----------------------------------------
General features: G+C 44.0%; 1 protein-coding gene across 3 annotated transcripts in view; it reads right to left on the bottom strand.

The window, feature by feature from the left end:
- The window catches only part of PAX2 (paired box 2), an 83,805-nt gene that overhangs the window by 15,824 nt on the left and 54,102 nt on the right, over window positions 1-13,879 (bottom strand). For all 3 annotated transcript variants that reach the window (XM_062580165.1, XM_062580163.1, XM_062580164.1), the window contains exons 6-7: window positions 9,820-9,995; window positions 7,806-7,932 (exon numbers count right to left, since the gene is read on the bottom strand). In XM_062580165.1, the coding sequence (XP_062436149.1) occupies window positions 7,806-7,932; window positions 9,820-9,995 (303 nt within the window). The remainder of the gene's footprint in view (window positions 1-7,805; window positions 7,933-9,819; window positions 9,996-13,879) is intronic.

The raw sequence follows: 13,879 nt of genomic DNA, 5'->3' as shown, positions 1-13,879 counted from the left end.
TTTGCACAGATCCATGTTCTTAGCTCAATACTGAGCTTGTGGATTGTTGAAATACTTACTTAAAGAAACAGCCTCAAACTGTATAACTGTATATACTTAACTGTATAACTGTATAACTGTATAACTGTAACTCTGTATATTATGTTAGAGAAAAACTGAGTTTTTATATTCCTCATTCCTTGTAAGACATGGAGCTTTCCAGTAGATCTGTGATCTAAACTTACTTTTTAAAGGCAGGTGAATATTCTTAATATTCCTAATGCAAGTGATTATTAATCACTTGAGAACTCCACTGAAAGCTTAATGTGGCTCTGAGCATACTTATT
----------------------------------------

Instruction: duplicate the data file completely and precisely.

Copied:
General features: G+C 44.0%; 1 protein-coding gene across 3 annotated transcripts in view; it reads right to left on the bottom strand.

The window, feature by feature from the left end:
- The window catches only part of PAX2 (paired box 2), an 83,805-nt gene that overhangs the window by 15,824 nt on the left and 54,102 nt on the right, over window positions 1-13,879 (bottom strand). For all 3 annotated transcript variants that reach the window (XM_062580165.1, XM_062580163.1, XM_062580164.1), the window contains exons 6-7: window positions 9,820-9,995; window positions 7,806-7,932 (exon numbers count right to left, since the gene is read on the bottom strand). In XM_062580165.1, the coding sequence (XP_062436149.1) occupies window positions 7,806-7,932; window positions 9,820-9,995 (303 nt within the window). The remainder of the gene's footprint in view (window positions 1-7,805; window positions 7,933-9,819; window positions 9,996-13,879) is intronic.

The raw sequence follows: 13,879 nt of genomic DNA, 5'->3' as shown, positions 1-13,879 counted from the left end.
TTTGCACAGATCCATGTTCTTAGCTCAATACTGAGCTTGTGGATTGTTGAAATACTTACTTAAAGAAACAGCCTCAAACTGTATAACTGTATATACTTAACTGTATAACTGTATAACTGTATAACTGTAACTCTGTATATTATGTTAGAGAAAAACTGAGTTTTTATATTCCTCATTCCTTGTAAGACATGGAGCTTTCCAGTAGATCTGTGATCTAAACTTACTTTTTAAAGGCAGGTGAATATTCTTAATATTCCTAATGCAAGTGATTATTAATCACTTGAGAACTCCACTGAAAGCTTAATGTGGCTCTGAGCATACTTATT